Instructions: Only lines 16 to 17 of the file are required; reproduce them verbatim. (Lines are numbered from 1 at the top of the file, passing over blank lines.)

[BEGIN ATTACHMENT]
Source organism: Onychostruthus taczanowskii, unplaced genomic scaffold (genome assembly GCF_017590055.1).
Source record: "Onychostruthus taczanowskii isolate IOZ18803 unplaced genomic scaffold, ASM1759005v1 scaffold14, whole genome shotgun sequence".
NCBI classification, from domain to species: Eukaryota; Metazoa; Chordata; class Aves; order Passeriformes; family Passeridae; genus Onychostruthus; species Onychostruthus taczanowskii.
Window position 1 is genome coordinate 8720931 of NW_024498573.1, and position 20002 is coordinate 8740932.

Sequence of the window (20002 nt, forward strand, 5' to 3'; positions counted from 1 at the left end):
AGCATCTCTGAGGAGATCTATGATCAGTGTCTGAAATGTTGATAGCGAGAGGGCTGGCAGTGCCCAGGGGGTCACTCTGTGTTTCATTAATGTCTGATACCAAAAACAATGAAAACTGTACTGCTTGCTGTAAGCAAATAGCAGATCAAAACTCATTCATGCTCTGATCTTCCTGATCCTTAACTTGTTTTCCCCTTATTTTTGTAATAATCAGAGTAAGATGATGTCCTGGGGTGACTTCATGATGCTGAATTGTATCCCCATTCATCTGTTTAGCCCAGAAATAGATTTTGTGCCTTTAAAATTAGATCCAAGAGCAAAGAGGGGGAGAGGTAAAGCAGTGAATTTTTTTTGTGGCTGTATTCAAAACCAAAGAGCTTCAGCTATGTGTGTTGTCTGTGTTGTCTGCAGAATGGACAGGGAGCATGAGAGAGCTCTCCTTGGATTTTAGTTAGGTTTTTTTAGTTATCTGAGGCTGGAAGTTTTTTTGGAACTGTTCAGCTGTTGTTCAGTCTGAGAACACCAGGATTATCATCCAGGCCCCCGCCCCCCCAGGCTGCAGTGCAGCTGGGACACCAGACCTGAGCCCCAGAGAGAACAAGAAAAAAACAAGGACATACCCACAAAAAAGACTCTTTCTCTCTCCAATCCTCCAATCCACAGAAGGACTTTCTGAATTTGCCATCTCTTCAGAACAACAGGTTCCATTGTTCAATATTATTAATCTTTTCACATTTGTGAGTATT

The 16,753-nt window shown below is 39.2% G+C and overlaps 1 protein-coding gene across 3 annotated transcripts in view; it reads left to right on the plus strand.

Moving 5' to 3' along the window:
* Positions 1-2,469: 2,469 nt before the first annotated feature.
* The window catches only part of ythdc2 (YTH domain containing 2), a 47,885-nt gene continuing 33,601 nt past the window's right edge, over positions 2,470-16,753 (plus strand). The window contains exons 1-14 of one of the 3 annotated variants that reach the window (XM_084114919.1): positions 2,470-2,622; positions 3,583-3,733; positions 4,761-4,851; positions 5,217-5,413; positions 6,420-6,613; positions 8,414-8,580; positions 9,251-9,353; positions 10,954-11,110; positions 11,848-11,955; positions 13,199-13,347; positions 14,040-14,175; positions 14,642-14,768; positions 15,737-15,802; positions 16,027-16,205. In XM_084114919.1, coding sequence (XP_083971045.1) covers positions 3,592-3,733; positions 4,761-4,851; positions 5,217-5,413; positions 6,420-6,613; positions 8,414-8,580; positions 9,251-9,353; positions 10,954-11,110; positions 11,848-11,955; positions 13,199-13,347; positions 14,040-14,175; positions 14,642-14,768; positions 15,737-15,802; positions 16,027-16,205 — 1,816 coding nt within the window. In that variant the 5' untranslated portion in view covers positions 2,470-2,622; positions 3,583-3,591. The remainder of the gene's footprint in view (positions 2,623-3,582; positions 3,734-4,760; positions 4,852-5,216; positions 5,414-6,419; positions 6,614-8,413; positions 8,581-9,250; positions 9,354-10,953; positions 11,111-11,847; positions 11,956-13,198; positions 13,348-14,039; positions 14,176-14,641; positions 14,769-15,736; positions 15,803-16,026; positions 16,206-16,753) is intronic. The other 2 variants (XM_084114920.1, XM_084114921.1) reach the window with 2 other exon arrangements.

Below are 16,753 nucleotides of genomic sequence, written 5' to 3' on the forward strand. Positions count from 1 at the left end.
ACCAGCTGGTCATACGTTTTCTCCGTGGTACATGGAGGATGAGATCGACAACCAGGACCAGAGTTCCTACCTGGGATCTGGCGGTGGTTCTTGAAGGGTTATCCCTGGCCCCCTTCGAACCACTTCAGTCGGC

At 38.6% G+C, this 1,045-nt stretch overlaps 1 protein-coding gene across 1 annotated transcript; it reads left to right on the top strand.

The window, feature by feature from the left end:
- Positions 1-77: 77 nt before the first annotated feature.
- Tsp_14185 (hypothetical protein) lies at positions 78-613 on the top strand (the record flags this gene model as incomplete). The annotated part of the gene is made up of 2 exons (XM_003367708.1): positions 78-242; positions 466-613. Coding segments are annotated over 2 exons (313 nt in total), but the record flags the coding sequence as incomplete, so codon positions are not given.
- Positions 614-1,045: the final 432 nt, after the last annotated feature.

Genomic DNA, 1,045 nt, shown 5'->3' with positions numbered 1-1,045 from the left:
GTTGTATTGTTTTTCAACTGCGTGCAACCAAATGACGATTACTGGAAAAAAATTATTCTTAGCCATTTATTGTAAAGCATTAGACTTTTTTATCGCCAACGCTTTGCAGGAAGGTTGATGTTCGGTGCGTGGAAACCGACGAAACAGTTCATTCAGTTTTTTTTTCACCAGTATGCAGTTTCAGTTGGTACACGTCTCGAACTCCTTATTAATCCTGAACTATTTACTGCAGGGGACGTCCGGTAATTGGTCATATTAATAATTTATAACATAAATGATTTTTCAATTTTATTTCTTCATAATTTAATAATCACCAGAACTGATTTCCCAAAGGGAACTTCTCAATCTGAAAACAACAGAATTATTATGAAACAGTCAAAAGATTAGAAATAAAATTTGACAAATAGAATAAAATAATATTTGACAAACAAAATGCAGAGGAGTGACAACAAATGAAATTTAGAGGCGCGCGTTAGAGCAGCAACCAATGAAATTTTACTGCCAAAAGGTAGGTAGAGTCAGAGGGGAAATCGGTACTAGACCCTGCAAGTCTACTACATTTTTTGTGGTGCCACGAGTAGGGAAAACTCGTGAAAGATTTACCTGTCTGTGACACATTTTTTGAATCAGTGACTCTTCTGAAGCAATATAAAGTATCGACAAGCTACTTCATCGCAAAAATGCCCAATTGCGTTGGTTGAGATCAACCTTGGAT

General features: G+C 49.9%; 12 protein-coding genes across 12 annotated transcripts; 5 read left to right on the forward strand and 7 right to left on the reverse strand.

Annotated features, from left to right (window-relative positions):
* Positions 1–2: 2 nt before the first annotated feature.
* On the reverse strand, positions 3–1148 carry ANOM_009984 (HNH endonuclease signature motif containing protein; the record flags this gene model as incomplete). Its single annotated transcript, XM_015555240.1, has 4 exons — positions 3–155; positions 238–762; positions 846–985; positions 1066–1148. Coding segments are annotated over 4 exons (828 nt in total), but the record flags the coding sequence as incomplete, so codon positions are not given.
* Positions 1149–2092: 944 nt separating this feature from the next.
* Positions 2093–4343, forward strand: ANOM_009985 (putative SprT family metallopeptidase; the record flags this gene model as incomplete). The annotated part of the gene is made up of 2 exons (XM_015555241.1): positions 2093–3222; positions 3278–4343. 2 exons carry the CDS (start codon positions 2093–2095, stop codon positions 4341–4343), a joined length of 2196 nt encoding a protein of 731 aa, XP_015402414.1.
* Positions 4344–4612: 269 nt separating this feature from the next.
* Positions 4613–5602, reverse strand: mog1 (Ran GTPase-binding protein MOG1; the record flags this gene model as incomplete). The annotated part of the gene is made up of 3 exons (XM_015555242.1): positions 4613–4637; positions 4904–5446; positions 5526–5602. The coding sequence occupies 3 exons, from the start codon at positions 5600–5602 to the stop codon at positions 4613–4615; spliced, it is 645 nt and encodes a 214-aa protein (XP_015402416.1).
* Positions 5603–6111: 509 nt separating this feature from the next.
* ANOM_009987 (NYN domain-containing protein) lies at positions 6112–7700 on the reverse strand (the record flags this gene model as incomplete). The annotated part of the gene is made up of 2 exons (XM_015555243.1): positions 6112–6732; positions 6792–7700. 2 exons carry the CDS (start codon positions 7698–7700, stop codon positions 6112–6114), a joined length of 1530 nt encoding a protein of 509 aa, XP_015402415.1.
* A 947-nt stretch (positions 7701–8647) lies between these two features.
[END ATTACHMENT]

- Tsp_14185 (hypothetical protein) lies at positions 78-613 on the top strand (the record flags this gene model as incomplete). The annotated part of the gene is made up of 2 exons (XM_003367708.1): positions 78-242; positions 466-613. Coding segments are annotated over 2 exons (313 nt in total), but the record flags the coding sequence as incomplete, so codon positions are not given.
- Positions 614-1,045: the final 432 nt, after the last annotated feature.